Thamus' curse*, redux

CNET News has a thought-provoking article on the potential effects of technology on human capacities. It's a VERY old idea, of course - but still quite relevant.

I tend to fall into Engelbart's side of the matter - while it's possible for these tools to make us weaker, I think that's only likely to happen if we fail to use them to expand our capabilities. Internal combustion helped make us (Americans) fatter, but it also expanded our horizons.

I would argue a similar dynamic is true of IT. If we only use it as a substitute for the real world, we'll turn into pudding cups. But if we push ourselves, expand our ability to work together, or increase the breadth and transparency of our knowledge, that's probably a good thing, no?

* From Plato's Phaedrus (translated by B Jowett)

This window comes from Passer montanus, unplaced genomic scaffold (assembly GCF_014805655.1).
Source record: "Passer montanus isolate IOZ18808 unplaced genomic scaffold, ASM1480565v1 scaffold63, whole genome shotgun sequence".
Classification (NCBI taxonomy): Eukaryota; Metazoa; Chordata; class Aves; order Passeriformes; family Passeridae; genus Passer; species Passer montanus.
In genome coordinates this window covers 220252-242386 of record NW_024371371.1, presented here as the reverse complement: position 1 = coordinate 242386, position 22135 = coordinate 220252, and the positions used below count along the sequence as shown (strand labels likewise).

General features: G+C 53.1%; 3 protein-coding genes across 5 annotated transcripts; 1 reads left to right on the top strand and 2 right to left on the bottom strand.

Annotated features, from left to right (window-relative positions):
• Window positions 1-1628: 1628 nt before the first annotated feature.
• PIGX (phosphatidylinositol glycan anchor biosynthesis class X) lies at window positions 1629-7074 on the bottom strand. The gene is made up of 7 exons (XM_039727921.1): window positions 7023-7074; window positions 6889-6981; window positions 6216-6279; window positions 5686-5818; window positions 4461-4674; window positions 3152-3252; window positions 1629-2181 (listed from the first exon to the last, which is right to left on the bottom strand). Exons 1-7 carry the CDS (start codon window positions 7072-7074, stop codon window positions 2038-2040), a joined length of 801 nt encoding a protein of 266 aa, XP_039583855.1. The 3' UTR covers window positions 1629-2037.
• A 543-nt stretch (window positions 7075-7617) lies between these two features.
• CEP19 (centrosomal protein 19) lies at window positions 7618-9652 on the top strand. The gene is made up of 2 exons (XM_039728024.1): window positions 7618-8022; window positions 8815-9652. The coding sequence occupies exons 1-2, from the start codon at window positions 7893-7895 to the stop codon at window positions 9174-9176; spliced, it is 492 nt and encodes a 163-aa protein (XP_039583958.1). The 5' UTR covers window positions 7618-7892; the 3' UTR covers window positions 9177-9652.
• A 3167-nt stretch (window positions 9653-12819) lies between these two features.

"At the Egyptian city of Naucratis, there was a famous old god, whose name was Theuth; the bird which is called the Ibis is sacred to him, and he was the inventor of many arts, such as arithmetic and calculation and geometry and astronomy and draughts and dice, but his great discovery was the use of letters. Now in those days the god Thamus was the king of the whole country of Egypt; and he dwelt in that great city of Upper Egypt which the Hellenes call Egyptian Thebes, and the god himself is called by them Ammon. To him came Theuth and showed his inventions ... It would take a long time to repeat all that Thamus said to Theuth in praise or blame of the various arts. But when they came to letters, This, said Theuth, will make the Egyptians wiser and give them better memories; it is a specific both for the memory and for the wit. Thamus replied: O most ingenious Theuth, the parent or inventor of an art is not always the best judge of the utility or inutility of his own inventions to the users of them. And in this instance, you who are the father of letters, from a paternal love of your own children have been led to attribute to them a quality which they cannot have; for this discovery of yours will create forgetfulness in the learners' souls, because they will not use their memories; they will trust to the external written characters and not remember of themselves. The specific which you have discovered is an aid not to memory, but to reminiscence, and you give your disciples not truth, but only the semblance of truth; they will be hearers of many things and will have learned nothing; they will appear to be omniscient and will generally know nothing; they will be tiresome company, having the show of wisdom without the reality."

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